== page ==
Bass: Bass is near neutral with a slight lean to the enhanced side, but quite capable with the ability to recreate slam, rumble, and impact when the track calls for it. If you think the CK10 or ER4 have neutral bass, the AM4 pro will seem enhanced, however it is more that those two don’t have the capability to sustain bass notes to produce the full body and weight that is in the original track. While the bass is close to neutral, the dynamic range can make bass heavy tracks sound enhanced compared to many lower cost headphones and IEMs that don’t have the dynamic range that the AM4 pro has. The bass output capability is impressive for the sound signature and price level, but does trail the two dynamic driver CIEMs I have in the price range and the aud-5X. But the difference isn’t huge with a source that has driving power.
Detail levels and texturing is very good with the ability to rumble yet recreate the small nuances within the music from the well controlled drivers. It is not necessarily warm, nor lean, just neutral. Speed is excellent with the ability to keep up with just about anything, but it isn’t the fastest out there, which is a tradeoff due to the other fantastic qualities. The bass starts to gently roll off at 30 Hz, providing sensation down to 16 Hz and still having good weight at 20 Hz. While not the highest performing in the bass department, the combination of control, detail, texture, and capability place it in the to p 3 within the price range.
Midrange: Compared to reference monitors such as the Alclair Reference and IERM, the midrange is more forward and quite similar to a presentation such as the ACS T1!, which is a stage monitor. Many CIEMs in the price range are more mid-forward such as the DC4, Fabs, Mi-3, and SA-12 for example. Depth of the presentation is the best in the price range, close to the EM3 Pro, which allows the AM4 pro to image well and present music with excellent layering. Compared to others within the price range, the resolution within the soundstage, instrument separation, and instrument detail are all above average. Tone of vocals is spot on with both male and female vocals, providing a balance of clarity, warmth and brightness to vocals that all in a beautiful balance, not overdoing or under doing any part of the spectrum. Integration and balance of the midrange with the rest of the spectrum is excellent. The bottom line is the midrange is immersive, accurate, and musical with a presentation somewhere between a stage monitor and studio monitor.
Treble: Rounding out the balanced frequency response, the treble provides a bit of brightness, but not to the level of the IERM and TS842 and has more treble presence than others such as the TS842 and DC4. The treble has air, detail, good extension, and very good note attack and decay leading to a pleasant, articulate, and realistic sound. Detail levels are good considering the note decay, as brighter sound and faster decay accentuates the details, but doesn’t sound as natural. With a high quality, natural sound, the treble provides the finishing touch to the excellent presentation across the entire frequency spectrum.
As the source quality decreases and/or the volume increases, the treble becomes more analytical and sharper, reducing the overall quality that is so good at lower volumes.
Presentation: Every part of the frequency spectrum comes together quite well While there is nothing wrong with any part of the frequency spectrum, the real strength of the AM4 pro is the overall presentation. Everything is integrated together quite well resulting in great coherence. The forward midrange gives more of a stage monitor sound than a studio reference monitor, but it could still work for the studio. Depth of the presentation is impressive, rivaling CIEMs with prices over double, but the width is more reminiscent of the price range. This impressive depth of presentation, like the bass, doesn’t come through unless it is in the recording, so it doesn’t sound off when tracks don’t have the depth.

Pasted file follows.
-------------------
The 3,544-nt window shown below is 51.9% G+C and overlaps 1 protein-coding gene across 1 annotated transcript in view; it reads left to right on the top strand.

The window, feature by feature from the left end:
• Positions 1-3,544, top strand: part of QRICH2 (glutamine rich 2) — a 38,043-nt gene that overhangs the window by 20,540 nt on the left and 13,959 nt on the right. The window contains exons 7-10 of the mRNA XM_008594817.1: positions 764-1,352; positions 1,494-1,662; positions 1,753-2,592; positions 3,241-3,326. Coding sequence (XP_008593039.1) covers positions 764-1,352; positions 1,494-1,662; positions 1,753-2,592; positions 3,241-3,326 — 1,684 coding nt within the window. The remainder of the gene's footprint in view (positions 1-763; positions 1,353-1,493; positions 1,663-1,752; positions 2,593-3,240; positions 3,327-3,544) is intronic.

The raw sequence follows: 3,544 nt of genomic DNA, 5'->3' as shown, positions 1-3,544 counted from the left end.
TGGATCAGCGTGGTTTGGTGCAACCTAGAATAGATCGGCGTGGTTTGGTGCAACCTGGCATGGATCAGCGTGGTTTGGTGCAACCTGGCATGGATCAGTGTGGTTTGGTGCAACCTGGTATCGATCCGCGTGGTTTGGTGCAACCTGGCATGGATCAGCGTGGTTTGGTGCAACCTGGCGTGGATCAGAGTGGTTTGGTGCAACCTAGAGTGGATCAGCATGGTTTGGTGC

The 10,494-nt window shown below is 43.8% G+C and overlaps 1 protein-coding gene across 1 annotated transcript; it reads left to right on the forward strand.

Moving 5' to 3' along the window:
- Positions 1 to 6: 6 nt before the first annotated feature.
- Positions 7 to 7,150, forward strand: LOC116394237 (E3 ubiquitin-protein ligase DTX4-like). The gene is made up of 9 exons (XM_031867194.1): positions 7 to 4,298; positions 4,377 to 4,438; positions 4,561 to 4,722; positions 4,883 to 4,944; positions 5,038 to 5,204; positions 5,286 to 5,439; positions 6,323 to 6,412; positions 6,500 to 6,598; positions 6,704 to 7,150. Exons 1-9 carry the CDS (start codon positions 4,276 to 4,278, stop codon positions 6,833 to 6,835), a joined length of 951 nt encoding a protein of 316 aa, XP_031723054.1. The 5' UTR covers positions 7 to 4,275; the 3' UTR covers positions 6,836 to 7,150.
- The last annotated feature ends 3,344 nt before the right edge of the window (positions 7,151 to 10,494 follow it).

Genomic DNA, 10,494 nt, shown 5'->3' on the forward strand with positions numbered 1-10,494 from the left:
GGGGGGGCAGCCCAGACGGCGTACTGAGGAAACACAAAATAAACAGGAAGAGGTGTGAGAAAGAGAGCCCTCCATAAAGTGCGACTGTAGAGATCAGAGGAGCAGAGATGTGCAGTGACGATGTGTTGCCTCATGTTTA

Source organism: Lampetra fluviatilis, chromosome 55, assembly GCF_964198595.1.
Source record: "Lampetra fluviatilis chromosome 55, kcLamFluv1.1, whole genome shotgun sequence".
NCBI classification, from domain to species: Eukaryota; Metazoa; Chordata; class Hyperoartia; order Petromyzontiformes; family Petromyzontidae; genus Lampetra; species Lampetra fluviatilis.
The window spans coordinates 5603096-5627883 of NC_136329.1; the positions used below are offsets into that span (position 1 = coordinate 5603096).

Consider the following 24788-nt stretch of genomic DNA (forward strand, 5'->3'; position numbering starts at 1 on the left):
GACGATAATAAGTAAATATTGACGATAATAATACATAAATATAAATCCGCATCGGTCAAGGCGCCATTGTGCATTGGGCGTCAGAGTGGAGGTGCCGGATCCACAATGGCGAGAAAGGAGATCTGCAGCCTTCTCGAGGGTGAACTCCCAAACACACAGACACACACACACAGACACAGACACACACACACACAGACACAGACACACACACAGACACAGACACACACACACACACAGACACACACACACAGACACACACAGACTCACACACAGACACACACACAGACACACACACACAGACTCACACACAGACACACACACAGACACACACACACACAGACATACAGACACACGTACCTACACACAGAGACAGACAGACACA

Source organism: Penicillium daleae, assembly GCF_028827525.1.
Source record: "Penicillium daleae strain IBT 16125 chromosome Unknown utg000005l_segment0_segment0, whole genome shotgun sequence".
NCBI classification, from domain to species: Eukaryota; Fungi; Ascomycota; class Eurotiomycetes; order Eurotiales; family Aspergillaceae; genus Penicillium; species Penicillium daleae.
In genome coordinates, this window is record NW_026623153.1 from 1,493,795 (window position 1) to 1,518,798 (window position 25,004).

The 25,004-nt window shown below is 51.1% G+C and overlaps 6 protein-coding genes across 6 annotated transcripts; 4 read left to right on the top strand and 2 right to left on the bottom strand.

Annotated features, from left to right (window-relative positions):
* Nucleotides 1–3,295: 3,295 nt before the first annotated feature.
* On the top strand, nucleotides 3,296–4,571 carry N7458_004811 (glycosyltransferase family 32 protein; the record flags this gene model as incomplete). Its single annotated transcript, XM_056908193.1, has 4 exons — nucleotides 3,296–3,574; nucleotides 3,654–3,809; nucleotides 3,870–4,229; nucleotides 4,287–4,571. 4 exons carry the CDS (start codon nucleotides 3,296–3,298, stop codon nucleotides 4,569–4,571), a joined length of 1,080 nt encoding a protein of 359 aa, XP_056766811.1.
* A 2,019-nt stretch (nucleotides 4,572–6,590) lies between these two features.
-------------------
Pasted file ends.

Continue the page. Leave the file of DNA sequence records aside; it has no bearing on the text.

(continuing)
Note decay is not analytical, but not too smooth; a nice balance that is detailed, but not in an analytical way. In a similar fashion to the presentation depth, the AM4 pro is one of the better performers as far as detail and resolution goes, but still lags behind CIEMs at double the price and more. The AM4 pro is revealing yet forgiving of poor tracks. Speed is fine for all genres, and while it doesn’t sound slow, other CIEMs such as the 5X, TS842, and more expensive CIEMs have a better sense of speed. Dynamics are excellent and transparency is above average.
Volume performance: The AM4 pro excels at low to medium volumes, with a full sound at quieter volumes than most BA CIEMs. At extremely low level listening the AM4 pro has similar issues to other IEMs, which is there isn’t enough power to generate enough power for a full sound. As you turn the volume up the exceptional clarity, focus, and resolution within the soundstage start to get a bit congested in comparison with the lower volume levels. This loss in clarity isn’t to the extent of some others I have heard, but is still there. The treble that is smooth and liquid, yet detailed at low to medium volumes becomes a bit harsher at louder volumes. I can’t listen at the volume where there are issues for more than a minute or two.
Sound Summary: The AM4 pro has a sound signature that is on the brighter side of neutral with a very good balance and integration across the frequency spectrum. The midrange is presented in a forward way, more forward than the reference monitors I used for comparison, but not as forward as some of the audiophile models, which make it great for stage use as well as a reference, or just for music enjoyment. The bass is very capable, the midrange has an impressively deep soundstage, clarity is great and resolution is high for the price while the treble has an excellent note decay, all leading to a tonality that just sounds right. From a technical performance standpoint, the AM4 pro punches above its price and holds up quite well when compared with monitors double the price. Overall, the AM4 is an impressive custom IEM that will please many.
Page 2: Comparisons, source matching, and summary